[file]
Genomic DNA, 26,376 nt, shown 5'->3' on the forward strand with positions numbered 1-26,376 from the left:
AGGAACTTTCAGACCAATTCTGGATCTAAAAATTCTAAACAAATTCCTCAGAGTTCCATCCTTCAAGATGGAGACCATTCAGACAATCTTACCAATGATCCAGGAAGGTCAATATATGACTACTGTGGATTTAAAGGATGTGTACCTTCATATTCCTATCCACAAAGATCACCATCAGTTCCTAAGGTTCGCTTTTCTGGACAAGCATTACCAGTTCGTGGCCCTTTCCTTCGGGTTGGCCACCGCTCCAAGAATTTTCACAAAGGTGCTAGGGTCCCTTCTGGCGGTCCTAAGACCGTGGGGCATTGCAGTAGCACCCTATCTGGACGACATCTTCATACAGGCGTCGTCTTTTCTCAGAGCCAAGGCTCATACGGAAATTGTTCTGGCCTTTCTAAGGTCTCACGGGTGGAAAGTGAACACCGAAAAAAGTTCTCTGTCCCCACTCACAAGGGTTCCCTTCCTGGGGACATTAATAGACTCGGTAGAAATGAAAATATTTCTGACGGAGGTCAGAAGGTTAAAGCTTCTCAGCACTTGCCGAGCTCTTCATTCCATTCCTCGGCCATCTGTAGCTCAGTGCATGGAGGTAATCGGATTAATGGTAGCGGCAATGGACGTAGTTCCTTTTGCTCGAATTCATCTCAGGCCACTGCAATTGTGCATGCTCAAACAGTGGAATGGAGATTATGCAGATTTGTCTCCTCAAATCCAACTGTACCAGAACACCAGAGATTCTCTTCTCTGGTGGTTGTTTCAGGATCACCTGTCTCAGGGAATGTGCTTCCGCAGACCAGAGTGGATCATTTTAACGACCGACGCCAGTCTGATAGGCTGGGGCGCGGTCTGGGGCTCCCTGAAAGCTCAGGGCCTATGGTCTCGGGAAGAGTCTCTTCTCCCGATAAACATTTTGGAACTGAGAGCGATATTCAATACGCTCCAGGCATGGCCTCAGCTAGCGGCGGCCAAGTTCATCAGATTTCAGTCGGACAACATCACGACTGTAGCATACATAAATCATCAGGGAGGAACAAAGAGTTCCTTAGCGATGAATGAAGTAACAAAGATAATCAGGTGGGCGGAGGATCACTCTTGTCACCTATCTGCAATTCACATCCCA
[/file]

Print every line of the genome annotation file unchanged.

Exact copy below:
Genomic DNA, 26,376 nt, shown 5'->3' on the forward strand with positions numbered 1-26,376 from the left:
AGGAACTTTCAGACCAATTCTGGATCTAAAAATTCTAAACAAATTCCTCAGAGTTCCATCCTTCAAGATGGAGACCATTCAGACAATCTTACCAATGATCCAGGAAGGTCAATATATGACTACTGTGGATTTAAAGGATGTGTACCTTCATATTCCTATCCACAAAGATCACCATCAGTTCCTAAGGTTCGCTTTTCTGGACAAGCATTACCAGTTCGTGGCCCTTTCCTTCGGGTTGGCCACCGCTCCAAGAATTTTCACAAAGGTGCTAGGGTCCCTTCTGGCGGTCCTAAGACCGTGGGGCATTGCAGTAGCACCCTATCTGGACGACATCTTCATACAGGCGTCGTCTTTTCTCAGAGCCAAGGCTCATACGGAAATTGTTCTGGCCTTTCTAAGGTCTCACGGGTGGAAAGTGAACACCGAAAAAAGTTCTCTGTCCCCACTCACAAGGGTTCCCTTCCTGGGGACATTAATAGACTCGGTAGAAATGAAAATATTTCTGACGGAGGTCAGAAGGTTAAAGCTTCTCAGCACTTGCCGAGCTCTTCATTCCATTCCTCGGCCATCTGTAGCTCAGTGCATGGAGGTAATCGGATTAATGGTAGCGGCAATGGACGTAGTTCCTTTTGCTCGAATTCATCTCAGGCCACTGCAATTGTGCATGCTCAAACAGTGGAATGGAGATTATGCAGATTTGTCTCCTCAAATCCAACTGTACCAGAACACCAGAGATTCTCTTCTCTGGTGGTTGTTTCAGGATCACCTGTCTCAGGGAATGTGCTTCCGCAGACCAGAGTGGATCATTTTAACGACCGACGCCAGTCTGATAGGCTGGGGCGCGGTCTGGGGCTCCCTGAAAGCTCAGGGCCTATGGTCTCGGGAAGAGTCTCTTCTCCCGATAAACATTTTGGAACTGAGAGCGATATTCAATACGCTCCAGGCATGGCCTCAGCTAGCGGCGGCCAAGTTCATCAGATTTCAGTCGGACAACATCACGACTGTAGCATACATAAATCATCAGGGAGGAACAAAGAGTTCCTTAGCGATGAATGAAGTAACAAAGATAATCAGGTGGGCGGAGGATCACTCTTGTCACCTATCTGCAATTCACATCCCA